On the introspective side, Myers had NFs as friendly to the core in dreaming up how to give meaning and wholeness to people's lives. Conflict in those around them is painful for NFs, something they must deal with in a very personal way, and so they care deeply about keeping morale high in their membership groups, and about nurturing the positive self-image of their loved ones. Indeed, while they might differ from each other on how important judging schedules (J) or probing for options (P) is in acting on their friendly feelings, and while their social address can be expressive (E) or reserved (I), all NFs consider it vitally important to have everyone in their circle -- their family, friends, and colleagues -- feeling good about themselves and getting along with each other.

Thus Myers, an INFP herself, saw her fellow NFs as "humane" and "sympathetic" -- as "enthusiastic" and "religious" -- as "creative" and "intuitive" -- and as "insightful" and "subjective." Again this is a distinct picture of attitude and action, showing NFs to be very much like each other and greatly different from SPs, SJs, and NTs.

Lorena Bidwell, Jim Massena

Also on the introspective side, Myers had NTs as tough-minded in figuring out what sort of technology might be useful to solve a given problem. To this end, NTs require themselves to be persistently and consistently rational in their actions. Though they may differ in their preference for judging schedules (J) or probing for options (P) as they tackle problems, and though they can seem expressive (E) or reserved (I) around others, all NTs insist that they have a rationale for everything they do, that whatever they do and say makes sense.

So Myers described the NTs as "analytical" and "systematic" -- as "abstract," "theoretical," and "intellectual" -- as "complex," "competent" and "inventive" -- as "efficient," "exacting" and "independent" -- as "logical" and "technical" -- and as "curious," "scientific," and "research-oriented." Here again is a unique and easily recognizable configuration of character traits, the NTs a breed apart, starkly different from SPs, SJs, and NFs.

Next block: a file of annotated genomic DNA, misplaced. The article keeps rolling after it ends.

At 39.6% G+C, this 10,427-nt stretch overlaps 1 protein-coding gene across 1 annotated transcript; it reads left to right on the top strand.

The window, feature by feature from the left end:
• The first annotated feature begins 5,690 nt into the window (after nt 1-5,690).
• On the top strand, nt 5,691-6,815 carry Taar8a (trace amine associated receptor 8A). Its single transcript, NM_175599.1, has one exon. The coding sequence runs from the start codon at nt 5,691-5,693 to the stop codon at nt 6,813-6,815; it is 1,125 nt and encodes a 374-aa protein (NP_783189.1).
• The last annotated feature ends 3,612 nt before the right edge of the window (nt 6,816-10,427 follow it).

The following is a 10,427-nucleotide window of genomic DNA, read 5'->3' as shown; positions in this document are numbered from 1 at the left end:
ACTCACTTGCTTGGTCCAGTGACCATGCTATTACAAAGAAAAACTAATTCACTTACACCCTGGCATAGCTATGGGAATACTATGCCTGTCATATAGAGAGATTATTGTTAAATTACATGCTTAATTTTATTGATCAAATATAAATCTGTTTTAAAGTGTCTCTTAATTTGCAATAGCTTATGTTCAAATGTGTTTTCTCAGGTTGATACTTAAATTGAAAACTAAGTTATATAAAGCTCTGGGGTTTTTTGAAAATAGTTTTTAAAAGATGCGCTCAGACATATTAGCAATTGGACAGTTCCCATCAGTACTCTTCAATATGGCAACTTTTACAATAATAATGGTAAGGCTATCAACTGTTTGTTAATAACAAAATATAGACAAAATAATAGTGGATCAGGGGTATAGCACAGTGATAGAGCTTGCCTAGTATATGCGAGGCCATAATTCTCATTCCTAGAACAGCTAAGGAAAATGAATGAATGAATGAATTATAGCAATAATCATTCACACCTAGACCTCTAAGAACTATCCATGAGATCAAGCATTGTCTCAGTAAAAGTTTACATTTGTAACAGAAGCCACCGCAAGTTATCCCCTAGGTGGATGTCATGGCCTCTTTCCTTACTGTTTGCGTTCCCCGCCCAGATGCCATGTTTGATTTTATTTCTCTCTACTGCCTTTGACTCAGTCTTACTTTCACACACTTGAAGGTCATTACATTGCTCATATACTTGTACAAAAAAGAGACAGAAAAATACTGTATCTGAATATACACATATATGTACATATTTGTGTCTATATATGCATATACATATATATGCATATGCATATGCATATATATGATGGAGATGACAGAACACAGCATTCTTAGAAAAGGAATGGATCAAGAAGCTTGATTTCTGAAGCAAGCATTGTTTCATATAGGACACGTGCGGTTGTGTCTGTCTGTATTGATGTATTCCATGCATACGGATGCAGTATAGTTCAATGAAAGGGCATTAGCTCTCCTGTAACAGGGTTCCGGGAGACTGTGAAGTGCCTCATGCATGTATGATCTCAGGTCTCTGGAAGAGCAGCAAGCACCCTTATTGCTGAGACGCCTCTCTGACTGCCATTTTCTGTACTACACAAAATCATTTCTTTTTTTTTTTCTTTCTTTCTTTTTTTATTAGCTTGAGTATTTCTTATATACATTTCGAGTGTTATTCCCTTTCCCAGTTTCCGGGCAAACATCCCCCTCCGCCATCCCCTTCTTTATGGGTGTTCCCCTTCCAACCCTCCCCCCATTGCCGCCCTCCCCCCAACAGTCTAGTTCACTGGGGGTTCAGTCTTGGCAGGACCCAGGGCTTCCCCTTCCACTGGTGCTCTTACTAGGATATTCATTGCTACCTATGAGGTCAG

Vivien Oxley

Linda represented the 16 combinations of the temperaments in a 4x4 grid, and she arranged the row and column headings in a particular way that gave special significance to the corner cells and the cells in the center.  The temperament combinations in corner cells (eg, ISTJ or ENFP) were usually found in people occupying leadership positions.  Temperament combinations in the center cells (eg, INTP) were often found in people who who excelled in supporting roles.

The arrangement of the row and column headings determines whether a particular combination of temperaments will be placed in a corner or in the center, and I did not record the actual arrangement that Linda used.  However, I believe it was one of the following.  However, regardless of the arrangement of the row and column headings, this representation also shows a reasonable spread across the grid.

E N LB, JM      
I N     VO GD
S     DC DH, DW

S I   DC   DH, DW
N I   VO   GD
E LB, JM      

[1] Keirsey, David. (1998). Please Understand Me II [Web]. (EN-0882)
Retrieved 18-Jun-2004
URL: http://keirsey.com/pumII/temper.html
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Created: Tuesday, February 20, 2000 05:02 PM 
Last Modified: Friday, June 18, 2004 4:32 PM